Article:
As Durga, the Mahadevi is in many ways like the great god Visnu. Visnu is usually pictured as a cosmic king who oversees that stability of the world. When the world is threatened by demons, he descends in different forms to combat the danger. The Mahadevi is also said to assume forms appropriate to cosmic threats. Visnu is traditionally said to have ten avataras. In each universal cycle he takes ten different forms to combat ten different demons. The Mahadevi, too, is said to have ten forms, the Dasamahavidyas (the ten great scenes or insights). These ten forms include several well-known Hindu goddesses, and like the Vaisnavite idea of avataras the ten forms of the Devi effectively bring together distinct strands under a unifying great deity. From the point of view of Devi theology and cosmology the Hindu goddesses are varying manifestations of the Devi's activity on behalf of the world. Durga, Laksmi, Parvati, and other goddesses are all understood to be parts of a transcendent divine economy that is governed by the Devi in her own form (svabhava) or in her aspect as brahman. This economy, with a few important exceptions, is oriented toward upholding and protecting the world.

The Devi, like Visnu, also plays the role of protector and preserver in less grand, cosmic ways by making periodic and dramatic appearances on behalf of her individual devotees. In this role she plays the savior. Her devotees Samadhi and Suratha propitiate her in the closing scene of the Devi-mahatmya. She appears before them and graciously grants their desires (13.7-16). In the Devi-bhagvata-purana when her devotee Sudarsana is surrounded by his enemies and prays to her for help, she appears as a great warrior riding on her lion and quickly routs them (3.23.18-41). She appears to aid Rama when he prays to her for help in defeating Ravana. She empowers him to build a bridge from India to Lanka and announces that she will cause him to defeat Ravana (3.30.43-61). In the Devi-bhagvata-purana's account of the well-known story of Hariscandra, who is reduced to poverty and the pitiable status of an outcaste, the Devi answers Hariscandra's prayer by appearing and restoring him to his former state and reviving his child from the dead (7.27.1-7). The Mahadevi, then, though typically pictured as a distant, awesome figure who sits in majesty on a heavenly throne surrounded by divine attendants, is responsive to the pleas of her individual devotees and is quick to come to their aid in times of distress. She is understood to be an approachable, motherly figure who is never deaf to the cries of her children."

Hindu Goddesses: Visions of the Divine Feminine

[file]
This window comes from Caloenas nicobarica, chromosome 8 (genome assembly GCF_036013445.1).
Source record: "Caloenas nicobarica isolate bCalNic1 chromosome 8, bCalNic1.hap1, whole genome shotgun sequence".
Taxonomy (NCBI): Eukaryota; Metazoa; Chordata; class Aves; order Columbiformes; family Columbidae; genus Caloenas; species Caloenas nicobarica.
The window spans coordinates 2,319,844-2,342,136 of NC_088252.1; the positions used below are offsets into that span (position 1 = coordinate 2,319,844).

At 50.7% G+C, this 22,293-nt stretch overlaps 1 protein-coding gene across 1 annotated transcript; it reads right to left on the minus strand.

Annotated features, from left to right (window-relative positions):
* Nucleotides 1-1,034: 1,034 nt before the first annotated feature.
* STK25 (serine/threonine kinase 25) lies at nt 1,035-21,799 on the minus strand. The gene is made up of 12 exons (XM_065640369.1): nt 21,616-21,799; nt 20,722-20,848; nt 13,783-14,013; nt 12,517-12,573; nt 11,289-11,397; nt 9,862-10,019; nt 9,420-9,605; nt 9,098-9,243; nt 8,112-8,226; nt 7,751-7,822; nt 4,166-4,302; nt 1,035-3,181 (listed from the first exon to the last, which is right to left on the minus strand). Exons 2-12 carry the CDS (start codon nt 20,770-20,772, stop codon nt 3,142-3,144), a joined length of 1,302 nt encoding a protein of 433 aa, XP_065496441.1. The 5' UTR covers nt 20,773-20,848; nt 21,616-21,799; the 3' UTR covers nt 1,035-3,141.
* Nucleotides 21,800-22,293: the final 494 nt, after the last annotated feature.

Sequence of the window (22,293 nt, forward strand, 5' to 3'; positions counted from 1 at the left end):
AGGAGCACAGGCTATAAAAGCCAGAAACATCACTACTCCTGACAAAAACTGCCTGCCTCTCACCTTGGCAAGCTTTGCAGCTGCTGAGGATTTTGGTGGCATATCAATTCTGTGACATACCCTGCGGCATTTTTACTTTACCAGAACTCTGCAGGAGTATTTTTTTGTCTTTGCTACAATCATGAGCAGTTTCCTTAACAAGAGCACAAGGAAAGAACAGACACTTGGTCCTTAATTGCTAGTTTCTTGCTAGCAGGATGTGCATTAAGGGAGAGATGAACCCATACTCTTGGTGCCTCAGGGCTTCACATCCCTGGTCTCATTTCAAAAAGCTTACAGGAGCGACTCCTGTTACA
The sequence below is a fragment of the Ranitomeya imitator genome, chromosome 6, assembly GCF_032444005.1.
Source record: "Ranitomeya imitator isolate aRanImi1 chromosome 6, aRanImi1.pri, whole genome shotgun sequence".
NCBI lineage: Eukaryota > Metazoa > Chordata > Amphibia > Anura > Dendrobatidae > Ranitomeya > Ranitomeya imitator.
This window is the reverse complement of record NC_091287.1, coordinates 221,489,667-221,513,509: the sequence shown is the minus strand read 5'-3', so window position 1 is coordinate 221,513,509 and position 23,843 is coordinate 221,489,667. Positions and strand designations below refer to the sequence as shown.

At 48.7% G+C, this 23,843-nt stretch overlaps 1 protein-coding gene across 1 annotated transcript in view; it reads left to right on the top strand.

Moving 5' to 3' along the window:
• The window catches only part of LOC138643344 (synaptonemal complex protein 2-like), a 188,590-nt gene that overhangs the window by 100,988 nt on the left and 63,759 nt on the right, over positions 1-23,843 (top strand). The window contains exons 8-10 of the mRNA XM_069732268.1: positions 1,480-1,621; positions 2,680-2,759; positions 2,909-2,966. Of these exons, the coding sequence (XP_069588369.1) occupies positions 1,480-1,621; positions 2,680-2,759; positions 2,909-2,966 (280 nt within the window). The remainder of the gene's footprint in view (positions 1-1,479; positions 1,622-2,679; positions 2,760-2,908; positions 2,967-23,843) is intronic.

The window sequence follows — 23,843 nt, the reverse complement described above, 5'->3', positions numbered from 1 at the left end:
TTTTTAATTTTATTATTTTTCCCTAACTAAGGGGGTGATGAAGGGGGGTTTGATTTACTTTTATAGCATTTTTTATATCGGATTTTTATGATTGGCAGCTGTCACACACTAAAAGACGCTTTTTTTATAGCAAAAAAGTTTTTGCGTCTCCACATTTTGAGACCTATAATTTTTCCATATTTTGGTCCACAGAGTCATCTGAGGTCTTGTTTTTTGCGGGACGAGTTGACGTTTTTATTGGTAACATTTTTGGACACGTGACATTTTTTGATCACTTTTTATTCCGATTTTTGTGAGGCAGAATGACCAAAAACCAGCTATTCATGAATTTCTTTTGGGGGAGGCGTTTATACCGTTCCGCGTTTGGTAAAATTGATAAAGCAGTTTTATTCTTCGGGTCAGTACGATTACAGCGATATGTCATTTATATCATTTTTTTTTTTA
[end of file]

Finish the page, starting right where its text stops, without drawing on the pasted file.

David R. Kinsley, U. of California Press (July 19, 1988), pp. 137-9

"Worship of the divine feminine has always been a distinctive feature of the Hindu tradition. Village goddesses, worshiped for millennia, still have currency today. Female divinities, such as Sarasvati, Vac, Aditi and Viraj, populate the earliest vedic literature. Later, different facets of the feminine principle are mentioned in philosophical literature; those include prakriti/pradhana (the natural world and the material substance of the universe); shakti (the creative power of a supreme being); and maya (the divine power of morphogenesis, differentiation, and veiling of the underlying unity). Texts of the puranas (scriptures that form the basis of much of Hindu theogony, mythology and ritual) such as the Devi Mahatmya and the Devi Bhagavata create a single Great Goddess (Devi) by melding together various regional goddess theologies, the different aspects of the feminine principle, and the notion of an ultimate reality. The Devi, who is transcendent and immanent, is the material cause of creation as well as the Self in all beings. In this capacity, the Devi is fully involved in the current of the cosmic drama; though formless, she manifests herself to vanquish evil each time it threatens the universal order. But she is also the quiescent ground of the Absolute. The full unfolding of the feminine principle occurs in the texts of the tantric tradition (tantras, agamas, nigamas, pancharatra samithas) with the complex systemization of the functions of Shakti."

Is the Goddess a Feminist?
Alf Hiltebeitel, Kathleen M. Erndl, NYU Press (Nov 1, 2000), p. 24

The Great Adi Shakti Shri Mataji Nirmala Devi
The Paraclete Shri Mataji
Interviewer: "Shri Mataji, you are called 'Mother.' And, it seems in the Hindu tradition there's a special context or meaning of the word 'Mother'. What is this meaning?

"You see, in the Indian philosophy, even in the Christian philosophy it is so, but it has been little bit changed. If you read the books of Essene, you will find they have described the "Mother." You see, the Holy Ghost is the Mother. When they say about the Holy Ghost, She is the Mother. But how can you have... You must reason it out. How can you have a father and a son without a mother?

It's a, you see, simple thing like that. You see, so it's the Mother only. Holy Ghost is very important. So, Holy Ghost is the Mother, you see. It's absurd thing, I mean, to have such a thing. Even homosexuals cannot have children. It's funny thing, isn't it. Absolutely absurd! But Christians accepted this. I don't know why. Why didn't they go into find out what is this Holy Ghost business is? They said, "It's a mystery." How can you say it's a mystery? When you cannot explain then better not say anything about it. So, Holy Ghost is something hanging in the air. No one knows; it's a mystery, and the rest of it is the father and the son. It's absurd!

Now, the principle of Mother is in every, every scripture — has to be there. Now, the Mother's character is that She is the One Who is the Womb, She is the One Who is the Mother Earth and She is the One Who nourishes you. She nourishes us, you know that. And, this feminine thing in every human being resides as this Kundalini, as you have seen. And, when She rises, She gives you this new awareness which becomes compassion, which is flowing, which becomes soothing, nourishing energy of love."

The Messiah-Paraclete-Ruh-Devi
Radio Interview Santa Cruz USA--1983 Oct 01